Regarding Iraq, there are always at least two stories being told simultaneously. There’s the story that’s told to the media to pass along to you and I for public consumption. It’s a happy story, filled with lots of positive, optimistic promises of progress and heroic figures:
BASRA, Iraq — When Iraqi Prime Minister Nouri al-Maliki was nearly killed in a mortar attack this spring during an offensive against Shiite militias in Basra, his advisers urged him to halt the operation and go back to Baghdad.
Instead, al-Maliki doubled down, called in thousands of reinforcements and returned to Baghdad victorious. […]
In the following weeks, al-Maliki built on the success of the Basra operation by ordering troops into Sadr City.
The vast Baghdad neighborhood had long been off-limits to government forces, controlled instead by militias loyal to Shiite cleric Muqtada al-Sadr.
“Al-Maliki had a whole new confidence to him,” said al-Abadi, the lawmaker.
Then there’s the story the spooks in the Intelligence community tell the politicians in secret and which you are never supposed to hear about. Yet, every once in a while, a slip up occurs, and someone, for just a moment pulls back the heavy drapery that hides this other, less politically expedient story that our leaders are keeping to themselves as much as possible, such as this tale of secret dossiers mistakenly left on a train in London:
BBC’s security correspondent Frank Gardner said the documents were left in an orange cardboard envelope on a train from London Waterloo to Surrey by a “very senior intelligence official” working in the Cabinet Office.
Mr Gardner said the envelope was picked up by a passenger, who found it contained a seven-page document setting out the latest Government assessment on the Islamist terror network al-Qaeda, along with a “top secret and in some cases damning” assessment of Iraq’s security forces.
You see, either Maliki and the Iraqi forces are victorious and sowing the seeds for a future in Iraq that grows ever brighter by the minute, or not. Luckily, those secret documents were lost in the UK where the secrecy laws are far stricter than they are here. Not that that would necessarily make any difference. As Michael Ware, long time CNN Baghdad correspondent has observed:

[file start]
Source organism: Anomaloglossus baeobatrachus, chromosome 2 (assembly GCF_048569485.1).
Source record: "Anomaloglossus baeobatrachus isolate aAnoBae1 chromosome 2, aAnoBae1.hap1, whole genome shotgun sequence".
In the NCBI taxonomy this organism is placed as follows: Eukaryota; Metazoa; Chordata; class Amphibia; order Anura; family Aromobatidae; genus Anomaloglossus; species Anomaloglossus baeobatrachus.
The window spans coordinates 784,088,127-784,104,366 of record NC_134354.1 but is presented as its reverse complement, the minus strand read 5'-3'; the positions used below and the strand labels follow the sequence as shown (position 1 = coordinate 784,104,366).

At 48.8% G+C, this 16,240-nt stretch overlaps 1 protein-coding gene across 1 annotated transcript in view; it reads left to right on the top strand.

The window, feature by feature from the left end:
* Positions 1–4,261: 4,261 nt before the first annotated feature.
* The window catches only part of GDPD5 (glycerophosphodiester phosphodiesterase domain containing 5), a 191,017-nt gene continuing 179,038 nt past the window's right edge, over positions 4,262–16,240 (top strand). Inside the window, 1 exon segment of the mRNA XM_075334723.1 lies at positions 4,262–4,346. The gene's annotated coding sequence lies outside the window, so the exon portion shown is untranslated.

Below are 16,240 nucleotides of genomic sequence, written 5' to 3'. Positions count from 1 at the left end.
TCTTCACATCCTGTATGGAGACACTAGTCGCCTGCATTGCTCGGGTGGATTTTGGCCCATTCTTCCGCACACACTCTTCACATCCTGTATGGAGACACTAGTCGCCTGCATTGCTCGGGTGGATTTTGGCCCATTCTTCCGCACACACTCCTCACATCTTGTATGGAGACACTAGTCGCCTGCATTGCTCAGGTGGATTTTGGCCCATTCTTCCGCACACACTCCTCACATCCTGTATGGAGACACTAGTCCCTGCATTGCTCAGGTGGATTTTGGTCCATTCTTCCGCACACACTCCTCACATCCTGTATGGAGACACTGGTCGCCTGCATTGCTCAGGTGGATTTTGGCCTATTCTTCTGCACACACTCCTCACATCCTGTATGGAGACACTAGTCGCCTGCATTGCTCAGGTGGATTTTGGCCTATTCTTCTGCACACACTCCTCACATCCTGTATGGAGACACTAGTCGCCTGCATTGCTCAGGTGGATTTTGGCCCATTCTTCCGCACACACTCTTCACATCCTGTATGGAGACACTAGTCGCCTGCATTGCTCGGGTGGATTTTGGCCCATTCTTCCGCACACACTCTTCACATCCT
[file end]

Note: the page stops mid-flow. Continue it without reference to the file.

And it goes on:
“It’s the oft-stated phrase that truth is the first casualty of war,” said Michael Ware, CNN’s Baghdad correspondent, on the telephone from Iraq. “In this war, as in every other conflict, everybody lies to you. Your government is lying to you. The Iraqi government is lying. The insurgents are lying. The militias are lying. The U.S. military is lying. Even the civilians lie. Or in the best case, there’s confusion and exaggeration. The truth is the most elusive thing in war, particularly in an insurgency.”
By the way, just for the record, Maliki’s forces were getting chewed up so badly in Basra that he had to call for US reinforcements. Ultimately Iraq’s government had to broker a cease fire with Muqtada’s Mahdi Army militia forces through the offices of Iranian Quds Force Leader, General Qassem Suleimani. Then, when fighting broke out in Sadr City, the American military took the lead, not the Iraqi Army nominally under Maliki’s control.
No wonder Bush expects the Maliki government to fall into line and approve the Status of Forces Agreement the US government is demanding and to which so many Iraqi political factions object. Maliki wasn’t victorious nor was the Iraqi Army the instrument of his great success. He needed US forces just to fight al-Sadr’s forces to a standstill. Maliki owes Bush big time for his political survival.
So, as you see, the story that gets fed to you and me about Iraq is usually full of half-lies, if not outright lies, meant to deceive and anesthetize the American public to the true nature of the war. It is this rose-colored glasses view of Iraq which Senator McCain is counting on to score points off Senator Obama in the Fall campaign. It’s all one great big propaganda concoction to fool the gullible or make those whose minds are stuck in “Patriotic, Victory at All Costs” Overdrive turn out to vote this Fall for Johnny Mac. It’s not the truth about Iraq, but hey, since when do we let the truth get in the way of a happy ending? Hollywood doesn’t.